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Báo cáo toán học: " On the Approximability of Max-Cut"

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  1. Vietnam Journal of Mathematics 34:4 (2006) 389–395 9LHWQD P -RXUQDO RI 0$ 7+ (0$ 7, &6 ‹ 9$67  On the Approximability of Max-Cut Le Cong Thanh Institute of Mathematics, 18 Hoang Quoc Viet Road, 10307 Hanoi, Vietnam Dedicated to Professor Do Long Van on the occasion of his 65th birthday Received December 15, 2005 Abstract. We introduce the almost sure performance ratio of an approximation algo- rithm for a discrete optimization problem and consider it for the MAX-CUT problem. It is known that MAX-CUT cannot be solved by a polynomial time approximation algo- rithm with the ratio less than 1.0625 for all instances of the problem unless P = N P . The aim of this note is to show that MAX-CUT can be solved by a linear time ap- proximation algorithm with the ratio less than 1 + ε (for any ε > 0) for almost every instance, and hence with the almost sure performance ratio 1. 2000 Mathematics Subject Classification: 68Q17. Keywords: Approximation algorithm, absolute performance ratio, almost sure perfor- mance ratio. 1. Introduction, Terminology, Main Result In certain problems called optimization problems we seek to find the optimal solution among a collection of candidate (feasible) solutions. If the optimization problem is NP-hard, then we have known that a polynomial time optimization algorithm cannot be found unless P = N P . A more reasonable goal is that of finding an approximation algorithm that runs in a polynomial time and that finds a solution that is “nearly” optimal may be good enough. To formalize this approach, we settled on a general form for our guarantees, in terms of ratios, which was useful for comparison purpose and which seems to express nearness to optimality in a reasonable way. The terminology follows that in [1]. Let Π be an optimization problem with instance set DΠ . We will use OP T (I ) to denote the value of an optimal solution for an instance I ∈ DΠ . And let A be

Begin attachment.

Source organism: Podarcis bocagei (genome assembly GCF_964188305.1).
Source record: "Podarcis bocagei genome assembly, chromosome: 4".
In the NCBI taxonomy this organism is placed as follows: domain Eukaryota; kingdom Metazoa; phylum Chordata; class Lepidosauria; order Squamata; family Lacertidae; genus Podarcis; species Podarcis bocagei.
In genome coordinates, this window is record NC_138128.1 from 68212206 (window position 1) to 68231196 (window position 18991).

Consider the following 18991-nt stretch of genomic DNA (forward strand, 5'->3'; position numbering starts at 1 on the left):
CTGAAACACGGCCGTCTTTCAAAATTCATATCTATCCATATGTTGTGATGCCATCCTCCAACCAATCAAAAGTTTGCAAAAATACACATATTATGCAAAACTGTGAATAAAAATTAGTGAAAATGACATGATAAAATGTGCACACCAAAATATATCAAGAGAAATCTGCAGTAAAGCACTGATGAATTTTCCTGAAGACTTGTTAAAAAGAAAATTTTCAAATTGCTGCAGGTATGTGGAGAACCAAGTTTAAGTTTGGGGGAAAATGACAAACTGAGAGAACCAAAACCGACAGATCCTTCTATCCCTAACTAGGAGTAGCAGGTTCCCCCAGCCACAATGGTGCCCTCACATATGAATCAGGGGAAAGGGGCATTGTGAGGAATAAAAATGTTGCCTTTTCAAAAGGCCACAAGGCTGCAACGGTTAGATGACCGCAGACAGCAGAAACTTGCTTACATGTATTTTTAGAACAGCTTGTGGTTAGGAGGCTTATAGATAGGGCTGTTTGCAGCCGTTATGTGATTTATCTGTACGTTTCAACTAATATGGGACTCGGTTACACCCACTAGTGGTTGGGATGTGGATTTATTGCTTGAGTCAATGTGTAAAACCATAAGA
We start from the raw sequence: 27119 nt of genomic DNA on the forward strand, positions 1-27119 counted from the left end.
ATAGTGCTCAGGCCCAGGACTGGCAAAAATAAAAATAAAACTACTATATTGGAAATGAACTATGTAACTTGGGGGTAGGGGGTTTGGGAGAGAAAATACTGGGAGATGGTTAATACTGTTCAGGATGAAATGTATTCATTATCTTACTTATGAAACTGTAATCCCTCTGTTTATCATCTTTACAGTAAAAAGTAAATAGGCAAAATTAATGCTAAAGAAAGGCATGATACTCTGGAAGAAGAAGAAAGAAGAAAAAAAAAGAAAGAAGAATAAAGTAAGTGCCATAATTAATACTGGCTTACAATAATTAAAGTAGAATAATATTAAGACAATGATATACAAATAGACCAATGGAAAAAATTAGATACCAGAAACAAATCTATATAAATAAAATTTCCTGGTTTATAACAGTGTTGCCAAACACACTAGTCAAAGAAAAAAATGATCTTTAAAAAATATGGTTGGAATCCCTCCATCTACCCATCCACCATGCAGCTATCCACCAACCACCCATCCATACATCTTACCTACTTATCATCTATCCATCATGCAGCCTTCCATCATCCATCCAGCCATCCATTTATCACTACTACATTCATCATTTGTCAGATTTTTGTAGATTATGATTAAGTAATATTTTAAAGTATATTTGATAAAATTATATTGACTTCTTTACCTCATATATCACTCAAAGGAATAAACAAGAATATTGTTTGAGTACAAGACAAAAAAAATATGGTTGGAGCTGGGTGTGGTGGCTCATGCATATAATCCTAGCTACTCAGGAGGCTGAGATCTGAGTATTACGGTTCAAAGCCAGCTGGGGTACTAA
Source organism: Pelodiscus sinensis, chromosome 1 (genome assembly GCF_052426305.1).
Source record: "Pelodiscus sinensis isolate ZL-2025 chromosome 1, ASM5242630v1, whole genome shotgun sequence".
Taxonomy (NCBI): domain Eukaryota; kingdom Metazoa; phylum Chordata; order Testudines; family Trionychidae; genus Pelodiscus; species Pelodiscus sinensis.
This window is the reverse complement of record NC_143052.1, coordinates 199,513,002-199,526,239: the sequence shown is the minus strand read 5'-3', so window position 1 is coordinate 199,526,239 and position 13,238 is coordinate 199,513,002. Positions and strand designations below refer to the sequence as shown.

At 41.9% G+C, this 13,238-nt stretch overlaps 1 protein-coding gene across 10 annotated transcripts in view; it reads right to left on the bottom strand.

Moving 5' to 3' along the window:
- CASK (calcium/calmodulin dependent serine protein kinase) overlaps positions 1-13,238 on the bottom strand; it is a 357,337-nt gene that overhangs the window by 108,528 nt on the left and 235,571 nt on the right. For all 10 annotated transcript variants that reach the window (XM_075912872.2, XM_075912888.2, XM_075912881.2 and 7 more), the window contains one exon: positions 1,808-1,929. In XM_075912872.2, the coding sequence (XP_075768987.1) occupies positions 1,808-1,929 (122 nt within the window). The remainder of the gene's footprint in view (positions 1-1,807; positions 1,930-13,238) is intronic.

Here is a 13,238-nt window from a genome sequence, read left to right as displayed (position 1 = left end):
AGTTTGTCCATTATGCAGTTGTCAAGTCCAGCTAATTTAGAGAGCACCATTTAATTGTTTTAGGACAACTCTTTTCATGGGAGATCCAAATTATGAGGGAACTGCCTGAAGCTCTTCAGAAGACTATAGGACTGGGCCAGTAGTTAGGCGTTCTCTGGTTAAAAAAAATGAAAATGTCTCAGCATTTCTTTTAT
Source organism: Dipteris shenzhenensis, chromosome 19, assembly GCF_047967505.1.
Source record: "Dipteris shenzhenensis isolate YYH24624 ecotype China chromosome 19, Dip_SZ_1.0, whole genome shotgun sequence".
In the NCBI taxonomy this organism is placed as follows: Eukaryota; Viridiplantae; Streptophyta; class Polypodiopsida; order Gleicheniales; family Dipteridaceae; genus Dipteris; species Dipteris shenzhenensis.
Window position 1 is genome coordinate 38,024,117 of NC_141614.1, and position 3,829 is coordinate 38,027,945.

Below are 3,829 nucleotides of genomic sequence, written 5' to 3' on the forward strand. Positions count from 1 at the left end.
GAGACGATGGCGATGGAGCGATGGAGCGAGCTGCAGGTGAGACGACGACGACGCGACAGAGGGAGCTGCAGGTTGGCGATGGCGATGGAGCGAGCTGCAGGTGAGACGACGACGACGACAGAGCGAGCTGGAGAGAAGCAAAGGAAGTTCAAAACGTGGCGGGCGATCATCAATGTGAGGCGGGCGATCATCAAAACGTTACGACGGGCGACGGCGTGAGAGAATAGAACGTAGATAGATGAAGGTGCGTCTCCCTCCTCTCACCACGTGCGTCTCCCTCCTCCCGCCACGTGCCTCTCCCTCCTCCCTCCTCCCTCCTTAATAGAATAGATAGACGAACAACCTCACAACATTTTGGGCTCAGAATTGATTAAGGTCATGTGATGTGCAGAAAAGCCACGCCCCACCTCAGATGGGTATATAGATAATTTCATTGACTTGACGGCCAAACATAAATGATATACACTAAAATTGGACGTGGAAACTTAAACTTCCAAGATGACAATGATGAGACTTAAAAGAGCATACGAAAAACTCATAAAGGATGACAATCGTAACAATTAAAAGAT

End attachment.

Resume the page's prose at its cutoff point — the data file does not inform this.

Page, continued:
2. 390 Le Cong Thanh an approximation algorithm for Π. The value of the candidate solution found by A when applied to I will be denoted by A(I ). If Π is a minimization problem (resp., maximization problem), and I is any instance in DΠ , then the ratio RA (I ) of an approximation algorithm A on an instance I is defined by A(I ) OP T (I ) RA (I ) = resp., RA(I ) = . OP T (I ) A(I ) The absolute performance ratio RA of an approximation algorithm A for a prob- lem Π is given by RA = inf {r ≥ 1 : RA (I ) ≤ r for all instances I ∈ DΠ }. Notice that the absolute performance ratio is always a number greater than or equal to 1 and is as close to 1 as the candidate solution found by the approx- imation algorithm is close to the optimal solution. An approximation algorithm with the absolute performance ratio not greater than some positive integer α is called α−approximation algorithm. Notice also that performance guarantees for approximation algorithms are in their nature works-case bounds, and algorithms often behave significantly better in practice than their performance guarantees would suggest. As an alternative to the“works-case” performance guarantee approach, one might therefore attempt to do performance analysis from an “average-case” point of view. Indeed, such analysis has a long history and has been performed pri- mality through empirical studies. Rather practically, we are interested in performance analysis from an “al- most every-case” point of view, i.e., the analysis for “almost every instance” of the considered problem. We now present this conception for only optimization n problems Π, whose instances with discrete structure, and for which the set DΠ n of instances of size n (n = 1, 2, . . . ) is finite and |DΠ | → ∞ as n → ∞. For n example, if instances of Π are finite graphs then as DΠ one can choose the set of graphs with n vertices. Given a property Q, we shall say that almost every instance of Π has property Q if n lim (dQ (n)/|DΠ |) = 1, n→∞ n where dQ(n) is the number of instances I ∈ DΠ having property Q. Then we as define the almost sure performance ratio RA of an approximation algorithm A by Ras = inf {r ≥ 1 : RA (I ) ≤ r for almost every instance I ∈ DΠ }. A This note deals with the approximability of the NP-complete MAX-CUT problem which is defined as follows: Given a simple loopless undirected graph G = (V, E ) with the vertex set V , we wish to find a separation of the set V into two disjoint subsets U and U = V \ U with the maximum number of edges pass- ing between U and U . In the 1970s Johnson [4] gave a simple 2−approximation algorithm for the MAX-CUT problem. This one is interesting because it stood